Hong Kong hedge funds under threat
June 9, 2020 - Hong Kong-based hedge funds are considering moving their operations after Beijing approved controversial national security legislation that will permit China’s secret police to operate in the city.
The Chinese Communist party’s plan to impose laws targeted at what it called “subversion of state power” or “interference” from foreign countries threatens Hong Kong’s status as the premier destination in Asia for hedge funds.
According to data from research firm Eurekahedge, there are 546 hedge funds based in the city, compared with 334 funds in Singapore, the regional runner-up.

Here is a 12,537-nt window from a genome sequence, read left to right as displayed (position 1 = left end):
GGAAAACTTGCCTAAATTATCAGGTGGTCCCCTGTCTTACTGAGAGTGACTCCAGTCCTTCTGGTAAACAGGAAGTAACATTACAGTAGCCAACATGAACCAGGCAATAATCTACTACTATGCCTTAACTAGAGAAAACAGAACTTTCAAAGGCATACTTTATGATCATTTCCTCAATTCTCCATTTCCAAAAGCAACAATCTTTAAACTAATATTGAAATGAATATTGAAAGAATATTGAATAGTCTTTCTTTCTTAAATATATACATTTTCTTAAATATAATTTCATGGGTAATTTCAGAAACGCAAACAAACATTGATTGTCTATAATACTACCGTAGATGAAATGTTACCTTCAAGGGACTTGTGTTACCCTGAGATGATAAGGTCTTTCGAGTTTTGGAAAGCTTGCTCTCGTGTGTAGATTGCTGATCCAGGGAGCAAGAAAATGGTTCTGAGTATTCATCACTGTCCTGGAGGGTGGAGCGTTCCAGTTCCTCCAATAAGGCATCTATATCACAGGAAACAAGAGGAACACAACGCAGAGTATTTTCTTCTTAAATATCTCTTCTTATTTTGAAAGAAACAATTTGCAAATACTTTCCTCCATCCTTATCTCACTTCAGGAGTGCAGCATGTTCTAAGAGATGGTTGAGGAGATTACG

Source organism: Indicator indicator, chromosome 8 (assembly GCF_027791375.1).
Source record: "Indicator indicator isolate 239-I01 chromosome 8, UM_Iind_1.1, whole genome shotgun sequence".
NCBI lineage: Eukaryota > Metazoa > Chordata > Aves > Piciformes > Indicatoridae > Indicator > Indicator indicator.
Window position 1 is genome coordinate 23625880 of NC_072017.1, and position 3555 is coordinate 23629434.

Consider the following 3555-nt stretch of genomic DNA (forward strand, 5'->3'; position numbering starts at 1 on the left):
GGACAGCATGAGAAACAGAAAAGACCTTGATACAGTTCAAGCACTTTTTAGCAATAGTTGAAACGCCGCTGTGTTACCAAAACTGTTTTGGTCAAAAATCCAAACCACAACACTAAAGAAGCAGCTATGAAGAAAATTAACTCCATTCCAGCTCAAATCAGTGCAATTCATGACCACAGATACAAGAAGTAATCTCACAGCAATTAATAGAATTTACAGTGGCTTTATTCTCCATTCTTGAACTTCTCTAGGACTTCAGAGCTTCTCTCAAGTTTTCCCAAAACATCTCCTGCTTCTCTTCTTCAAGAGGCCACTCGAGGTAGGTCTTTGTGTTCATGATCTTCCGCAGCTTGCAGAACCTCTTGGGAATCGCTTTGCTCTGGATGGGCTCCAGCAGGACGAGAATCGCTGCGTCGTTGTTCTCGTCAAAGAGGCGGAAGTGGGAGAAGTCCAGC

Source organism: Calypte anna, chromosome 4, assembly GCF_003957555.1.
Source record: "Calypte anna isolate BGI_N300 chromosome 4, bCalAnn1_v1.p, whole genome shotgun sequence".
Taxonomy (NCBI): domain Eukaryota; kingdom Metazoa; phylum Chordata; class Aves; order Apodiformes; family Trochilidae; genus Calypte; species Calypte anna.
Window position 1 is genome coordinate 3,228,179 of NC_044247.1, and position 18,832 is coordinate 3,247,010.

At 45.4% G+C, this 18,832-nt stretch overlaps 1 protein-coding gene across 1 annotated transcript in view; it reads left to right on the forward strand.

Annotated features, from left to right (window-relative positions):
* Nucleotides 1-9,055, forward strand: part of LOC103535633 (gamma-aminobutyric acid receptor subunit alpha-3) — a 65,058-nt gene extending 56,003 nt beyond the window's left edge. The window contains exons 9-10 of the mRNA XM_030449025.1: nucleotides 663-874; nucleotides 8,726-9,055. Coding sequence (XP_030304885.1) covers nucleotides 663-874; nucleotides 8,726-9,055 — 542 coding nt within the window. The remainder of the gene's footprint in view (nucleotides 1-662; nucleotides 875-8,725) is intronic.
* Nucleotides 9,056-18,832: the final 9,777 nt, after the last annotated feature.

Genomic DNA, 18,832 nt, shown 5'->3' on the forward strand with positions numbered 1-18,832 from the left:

Funds in Hong Kong manage assets worth more than US$92 billion, almost as much as in Singapore, Japan and Australia combined.
“We are a very free society, so for the time being, people have the freedom to say whatever they want,” Carrie Lam, Hong Kong’s chief executive, told reporters in Beijing.
Critics argue that Beijing’s security bill will side-step Hong Kong’s legislature, and end the “one country, two systems” principle that has protected the city’s status as a global financial hub.
Global bank, British-based HSBC, has backed Beijing and the billionaire class of real estate developers and moguls who dominate Hong Kong’s economy have also supported the controversial law.
One of the law’s staunchest opponents is media tycoon Jimmy Lai, who has called out his fellow richest people for kowtowing to Beijing.
“This is the death knell for Hong Kong and everybody in business,” said Lai. “Without the rule of law, there will not be protection for people who do business here,” he added.